Meanwhile in the chart we show the results of the performance of all Middle East based carriers during 2016. Traffic in RPK terms has been growing at around 8% a year while capacity in ASKs has been increasing at around 10%. Load factors have dipped by an average 2 percentage points. In this environment one would expect weak yields and unit revenues beyond that to be expected from the fall in fuel prices. This probably helps to explain Emirates’ comments on first half results. This will no doubt be exacerbated by the fact that the Dinar (as indeed the Qatari Riyal) is pegged to the US dollar.
The other two major Gulf carriers, Qatar and Etihad, do not publish reliable results or consistent data. However, as a result presumably of the public action by the US majors accusing the Gulf carriers of “unfair” competition and the disgrace of state “subsidies”, these two are now trying to present a more open attitude towards financial and operational disclosure, even though there is no statutory requirement to do so.
Qatar’s first annual report
Qatar published its “very first” annual report in July along with audited financial statements covering the year to March 2016. In that year it achieved an operating profit of QR3bn ($837m) (treble the amount achieved in the previous financial year) on revenues of QR35.6bn (up by 4%) representing an operating margin of 8.6% — probably the best operating margin in its 20 year history. This followed a 20% increase in seat capacity and a 19% growth in passenger numbers to 26.6m and benefited from a near 30% decline in fuel costs — passenger unit revenues appear to have fallen by 15% in the period.
The company doesn’t say much about the operating environment in the current year, save that it will be opening 17 new destinations after the 13 introduced in 2015/16 and, with reference to a falling fuel price, that “cost offsets to date are not greater than the lost revenue opportunities”. Like Emirates and Etihad, Qatar does not publish monthly traffic statistics; but we understand that it has continued to grow in 2016/17 at the same 20% rate of the previous financial year. Half the size of Emirates in the number of seats offered, it still has some way to go to catch up.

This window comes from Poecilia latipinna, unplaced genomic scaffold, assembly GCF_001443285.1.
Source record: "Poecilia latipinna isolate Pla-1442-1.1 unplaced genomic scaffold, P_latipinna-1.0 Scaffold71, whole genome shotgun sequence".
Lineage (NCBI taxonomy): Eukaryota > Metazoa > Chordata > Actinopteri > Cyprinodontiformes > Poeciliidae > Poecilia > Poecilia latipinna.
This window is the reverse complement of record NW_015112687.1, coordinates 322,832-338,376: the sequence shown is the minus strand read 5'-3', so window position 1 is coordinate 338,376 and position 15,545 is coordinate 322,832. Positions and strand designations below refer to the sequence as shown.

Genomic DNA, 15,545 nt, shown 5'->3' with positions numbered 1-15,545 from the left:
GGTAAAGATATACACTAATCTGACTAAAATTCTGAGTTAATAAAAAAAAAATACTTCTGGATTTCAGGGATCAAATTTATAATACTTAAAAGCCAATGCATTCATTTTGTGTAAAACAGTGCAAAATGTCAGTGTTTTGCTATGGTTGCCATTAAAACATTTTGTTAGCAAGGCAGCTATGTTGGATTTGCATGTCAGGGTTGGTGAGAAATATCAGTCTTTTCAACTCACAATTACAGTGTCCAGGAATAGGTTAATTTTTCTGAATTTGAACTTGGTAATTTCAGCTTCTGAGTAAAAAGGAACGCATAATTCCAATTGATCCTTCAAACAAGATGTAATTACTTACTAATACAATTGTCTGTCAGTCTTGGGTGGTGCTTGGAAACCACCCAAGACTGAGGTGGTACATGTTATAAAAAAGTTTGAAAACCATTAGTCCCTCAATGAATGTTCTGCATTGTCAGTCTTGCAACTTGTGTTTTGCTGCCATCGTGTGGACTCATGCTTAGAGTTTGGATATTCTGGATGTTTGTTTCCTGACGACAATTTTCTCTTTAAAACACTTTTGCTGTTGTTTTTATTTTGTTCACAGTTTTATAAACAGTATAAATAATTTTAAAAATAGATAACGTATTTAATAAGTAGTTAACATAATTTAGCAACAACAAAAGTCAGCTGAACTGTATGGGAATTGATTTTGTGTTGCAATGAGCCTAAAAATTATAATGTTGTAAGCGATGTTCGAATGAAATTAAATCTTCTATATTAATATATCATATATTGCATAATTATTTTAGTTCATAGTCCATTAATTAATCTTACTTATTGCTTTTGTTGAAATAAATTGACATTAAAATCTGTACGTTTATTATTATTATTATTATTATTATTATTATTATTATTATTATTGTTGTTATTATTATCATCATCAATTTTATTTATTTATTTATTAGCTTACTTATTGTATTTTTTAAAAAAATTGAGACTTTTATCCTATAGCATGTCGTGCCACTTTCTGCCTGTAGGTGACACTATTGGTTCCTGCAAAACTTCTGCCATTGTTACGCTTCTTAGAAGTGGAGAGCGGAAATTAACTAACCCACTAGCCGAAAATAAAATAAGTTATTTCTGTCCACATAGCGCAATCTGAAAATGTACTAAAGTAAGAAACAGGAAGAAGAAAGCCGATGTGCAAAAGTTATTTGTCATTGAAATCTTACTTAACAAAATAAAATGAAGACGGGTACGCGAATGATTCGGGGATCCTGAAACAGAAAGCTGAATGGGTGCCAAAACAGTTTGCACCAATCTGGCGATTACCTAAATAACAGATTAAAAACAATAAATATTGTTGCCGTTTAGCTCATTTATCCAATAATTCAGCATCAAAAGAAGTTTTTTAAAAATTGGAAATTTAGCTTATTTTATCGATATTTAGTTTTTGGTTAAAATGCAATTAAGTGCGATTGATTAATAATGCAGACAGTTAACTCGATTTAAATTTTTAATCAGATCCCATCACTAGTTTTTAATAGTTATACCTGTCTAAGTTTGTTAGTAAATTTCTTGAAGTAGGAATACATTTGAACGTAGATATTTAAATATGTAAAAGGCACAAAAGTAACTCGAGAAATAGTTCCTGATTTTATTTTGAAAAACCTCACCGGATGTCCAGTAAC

Etihad and its partners
Etihad didn’t publish an “annual report” per se for its financial year ended 2015 but it did put out a press release with a few numbers. In that year it increased seat kilometre capacity by 21%, matched by a similar growth in passenger kilometres, while the number of passengers grew by 19% to 17.6m and load factors were little changed at 79%. Total revenues also supposedly increased by 19% while operating profits were similar to the prior year at $259m — a 3% margin.
This operating profit figure may include non-operating exceptional items at the operating level as it has in the past (see chart). We assume that it also excludes any recognition of the gains or losses at the Etihad Equity Partners — airBerlin, Alitalia, Jet, Virgin Australia, Air Serbia, Air Seychelles and Darwin.
CEO James Hogan stated that "the airline’s return on its equity investments into the seven airlines was many times more than the money it had spent. For an investment smaller than the cost of three new aircraft, we have been able to build our global network, attract five million new customers and $1.4 billion of revenues, and share massive cost synergies. That’s smart business."
Whether or not we agree with him, Etihad has had to keep pushing cash into airBerlin to keep it afloat — and the latest restructuring plan involves adding another €300m into a new airline to be created out the “bad” airBerlin and TUI (see Aviation Strategy, October 2016). There are rumours meanwhile that Alitalia also is running out of cash again — it is reputed to be losing €1.5m a day. The Italian flag-carrier, in which Etihad has a 49% equity stake, is proposing some further 2,000 job cuts (a sixth of its workforce) and grounding twenty aircraft with an anticipated return to break-even by 2020.